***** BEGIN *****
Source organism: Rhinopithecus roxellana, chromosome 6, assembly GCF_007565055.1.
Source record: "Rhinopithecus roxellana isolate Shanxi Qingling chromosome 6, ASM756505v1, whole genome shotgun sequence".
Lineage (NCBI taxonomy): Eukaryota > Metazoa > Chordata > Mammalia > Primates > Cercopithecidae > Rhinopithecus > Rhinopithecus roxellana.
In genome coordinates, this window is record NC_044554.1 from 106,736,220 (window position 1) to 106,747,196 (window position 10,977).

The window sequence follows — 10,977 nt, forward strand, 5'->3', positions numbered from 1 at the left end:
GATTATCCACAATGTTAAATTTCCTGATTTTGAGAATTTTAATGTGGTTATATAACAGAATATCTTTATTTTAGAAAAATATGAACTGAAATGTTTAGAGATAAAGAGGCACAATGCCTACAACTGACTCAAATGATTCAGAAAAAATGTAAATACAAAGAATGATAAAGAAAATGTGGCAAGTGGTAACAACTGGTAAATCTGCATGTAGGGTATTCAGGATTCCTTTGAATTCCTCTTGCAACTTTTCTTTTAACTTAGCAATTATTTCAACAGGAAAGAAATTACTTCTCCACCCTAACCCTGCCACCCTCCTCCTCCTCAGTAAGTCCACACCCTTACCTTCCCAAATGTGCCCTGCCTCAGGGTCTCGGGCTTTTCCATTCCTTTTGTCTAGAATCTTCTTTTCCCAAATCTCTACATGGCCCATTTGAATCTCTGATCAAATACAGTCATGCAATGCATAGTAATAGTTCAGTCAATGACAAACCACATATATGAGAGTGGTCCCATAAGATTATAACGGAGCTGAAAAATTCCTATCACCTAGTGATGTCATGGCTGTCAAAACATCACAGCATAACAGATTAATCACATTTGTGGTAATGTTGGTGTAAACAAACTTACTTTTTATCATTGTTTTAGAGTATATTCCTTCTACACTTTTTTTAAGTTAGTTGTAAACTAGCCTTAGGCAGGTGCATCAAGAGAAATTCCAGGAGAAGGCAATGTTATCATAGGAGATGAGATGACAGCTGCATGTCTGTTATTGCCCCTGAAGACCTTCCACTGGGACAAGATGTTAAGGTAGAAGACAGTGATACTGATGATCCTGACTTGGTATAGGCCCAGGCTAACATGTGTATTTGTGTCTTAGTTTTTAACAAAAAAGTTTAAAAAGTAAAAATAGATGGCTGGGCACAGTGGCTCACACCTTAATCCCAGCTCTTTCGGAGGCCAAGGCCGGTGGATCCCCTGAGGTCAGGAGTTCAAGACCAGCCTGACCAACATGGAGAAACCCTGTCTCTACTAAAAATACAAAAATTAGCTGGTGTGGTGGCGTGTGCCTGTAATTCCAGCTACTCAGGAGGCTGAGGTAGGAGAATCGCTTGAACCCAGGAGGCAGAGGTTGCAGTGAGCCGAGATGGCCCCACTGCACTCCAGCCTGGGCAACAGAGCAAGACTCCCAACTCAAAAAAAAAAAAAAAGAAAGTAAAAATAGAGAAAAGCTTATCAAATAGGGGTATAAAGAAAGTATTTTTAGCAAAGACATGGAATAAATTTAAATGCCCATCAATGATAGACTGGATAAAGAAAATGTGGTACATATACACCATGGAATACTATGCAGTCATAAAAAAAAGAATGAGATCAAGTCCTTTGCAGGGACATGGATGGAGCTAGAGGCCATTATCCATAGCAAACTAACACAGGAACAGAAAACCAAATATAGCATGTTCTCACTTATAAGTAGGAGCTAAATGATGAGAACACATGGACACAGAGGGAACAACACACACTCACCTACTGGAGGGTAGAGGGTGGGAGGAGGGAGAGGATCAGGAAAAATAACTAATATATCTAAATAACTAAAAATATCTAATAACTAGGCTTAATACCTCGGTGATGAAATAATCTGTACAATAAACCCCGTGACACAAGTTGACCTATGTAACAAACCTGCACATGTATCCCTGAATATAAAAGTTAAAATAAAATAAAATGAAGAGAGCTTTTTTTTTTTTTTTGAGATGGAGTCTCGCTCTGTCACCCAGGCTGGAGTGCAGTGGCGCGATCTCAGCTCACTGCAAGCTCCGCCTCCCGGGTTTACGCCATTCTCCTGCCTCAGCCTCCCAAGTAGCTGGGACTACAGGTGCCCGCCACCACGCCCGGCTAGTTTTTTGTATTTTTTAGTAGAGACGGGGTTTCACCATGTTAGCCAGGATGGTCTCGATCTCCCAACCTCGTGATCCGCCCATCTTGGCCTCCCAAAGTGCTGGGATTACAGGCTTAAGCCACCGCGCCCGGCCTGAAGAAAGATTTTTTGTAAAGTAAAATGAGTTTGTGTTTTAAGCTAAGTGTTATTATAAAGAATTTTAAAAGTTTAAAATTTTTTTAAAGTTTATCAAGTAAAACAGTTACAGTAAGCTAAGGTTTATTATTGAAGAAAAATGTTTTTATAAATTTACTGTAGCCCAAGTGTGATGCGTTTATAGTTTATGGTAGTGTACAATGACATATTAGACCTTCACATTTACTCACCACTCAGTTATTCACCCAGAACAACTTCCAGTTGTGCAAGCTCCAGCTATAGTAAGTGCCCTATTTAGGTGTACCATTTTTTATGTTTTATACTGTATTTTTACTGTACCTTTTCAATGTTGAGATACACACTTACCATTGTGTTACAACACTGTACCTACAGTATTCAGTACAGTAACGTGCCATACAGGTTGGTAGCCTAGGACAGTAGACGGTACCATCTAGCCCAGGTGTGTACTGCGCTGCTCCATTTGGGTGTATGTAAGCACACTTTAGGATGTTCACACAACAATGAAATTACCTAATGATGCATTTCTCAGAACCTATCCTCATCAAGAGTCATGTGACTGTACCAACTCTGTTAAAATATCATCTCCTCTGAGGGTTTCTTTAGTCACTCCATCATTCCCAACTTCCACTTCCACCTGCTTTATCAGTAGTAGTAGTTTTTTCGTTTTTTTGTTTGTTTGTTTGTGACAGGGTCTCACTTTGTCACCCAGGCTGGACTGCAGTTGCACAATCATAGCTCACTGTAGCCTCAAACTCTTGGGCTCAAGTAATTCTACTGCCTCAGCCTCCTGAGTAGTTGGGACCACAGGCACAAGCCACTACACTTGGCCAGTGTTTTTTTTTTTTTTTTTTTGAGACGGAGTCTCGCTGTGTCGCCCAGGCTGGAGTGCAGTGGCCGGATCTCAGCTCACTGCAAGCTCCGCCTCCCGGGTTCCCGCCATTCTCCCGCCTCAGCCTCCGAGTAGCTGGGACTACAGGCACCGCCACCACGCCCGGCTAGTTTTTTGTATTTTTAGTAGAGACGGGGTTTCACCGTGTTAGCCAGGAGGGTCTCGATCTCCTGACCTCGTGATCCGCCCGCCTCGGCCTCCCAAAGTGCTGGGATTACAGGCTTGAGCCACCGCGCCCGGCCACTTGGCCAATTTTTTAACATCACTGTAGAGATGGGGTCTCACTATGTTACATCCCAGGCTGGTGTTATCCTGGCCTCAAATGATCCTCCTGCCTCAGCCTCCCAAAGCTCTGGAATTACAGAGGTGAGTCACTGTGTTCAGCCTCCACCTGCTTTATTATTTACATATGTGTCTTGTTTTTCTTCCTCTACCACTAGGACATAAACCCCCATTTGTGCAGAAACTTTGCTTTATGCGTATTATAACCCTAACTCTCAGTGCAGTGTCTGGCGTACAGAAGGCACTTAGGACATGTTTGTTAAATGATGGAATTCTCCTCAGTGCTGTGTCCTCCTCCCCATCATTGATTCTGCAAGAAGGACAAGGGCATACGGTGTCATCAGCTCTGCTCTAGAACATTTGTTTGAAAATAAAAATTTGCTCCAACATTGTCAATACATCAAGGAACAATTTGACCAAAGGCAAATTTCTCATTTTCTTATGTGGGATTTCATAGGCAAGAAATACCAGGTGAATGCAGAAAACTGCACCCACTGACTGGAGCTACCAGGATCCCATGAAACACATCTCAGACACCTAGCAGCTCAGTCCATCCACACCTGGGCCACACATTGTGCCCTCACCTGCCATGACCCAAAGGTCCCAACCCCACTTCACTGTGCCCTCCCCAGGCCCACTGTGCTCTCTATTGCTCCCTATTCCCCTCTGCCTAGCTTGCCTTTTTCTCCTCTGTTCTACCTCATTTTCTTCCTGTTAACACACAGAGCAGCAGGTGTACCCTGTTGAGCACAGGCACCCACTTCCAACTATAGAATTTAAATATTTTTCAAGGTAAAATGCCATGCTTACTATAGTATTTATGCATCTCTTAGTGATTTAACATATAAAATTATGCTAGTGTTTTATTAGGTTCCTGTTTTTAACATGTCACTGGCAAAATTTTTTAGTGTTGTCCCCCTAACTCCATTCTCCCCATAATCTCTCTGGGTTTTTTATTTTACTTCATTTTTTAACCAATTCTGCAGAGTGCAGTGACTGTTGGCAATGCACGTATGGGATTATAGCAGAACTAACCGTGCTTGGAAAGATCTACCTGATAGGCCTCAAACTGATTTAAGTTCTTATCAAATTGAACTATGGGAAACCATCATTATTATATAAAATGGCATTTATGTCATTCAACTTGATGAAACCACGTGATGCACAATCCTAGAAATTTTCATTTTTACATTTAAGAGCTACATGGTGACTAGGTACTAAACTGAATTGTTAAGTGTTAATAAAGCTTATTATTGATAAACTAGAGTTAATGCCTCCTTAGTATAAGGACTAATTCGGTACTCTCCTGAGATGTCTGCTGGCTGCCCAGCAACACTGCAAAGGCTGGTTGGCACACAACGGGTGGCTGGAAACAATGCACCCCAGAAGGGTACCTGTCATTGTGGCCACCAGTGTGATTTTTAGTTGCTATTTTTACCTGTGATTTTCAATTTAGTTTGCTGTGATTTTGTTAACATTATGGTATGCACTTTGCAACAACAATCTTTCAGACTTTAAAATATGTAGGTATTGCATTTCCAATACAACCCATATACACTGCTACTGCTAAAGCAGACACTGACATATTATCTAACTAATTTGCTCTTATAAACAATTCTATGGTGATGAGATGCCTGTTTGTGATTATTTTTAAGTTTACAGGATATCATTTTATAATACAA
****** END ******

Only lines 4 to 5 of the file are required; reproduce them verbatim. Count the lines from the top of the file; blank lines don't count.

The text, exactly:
In genome coordinates, this window is record NC_044554.1 from 106,736,220 (window position 1) to 106,747,196 (window position 10,977).

The window sequence follows — 10,977 nt, forward strand, 5'->3', positions numbered from 1 at the left end: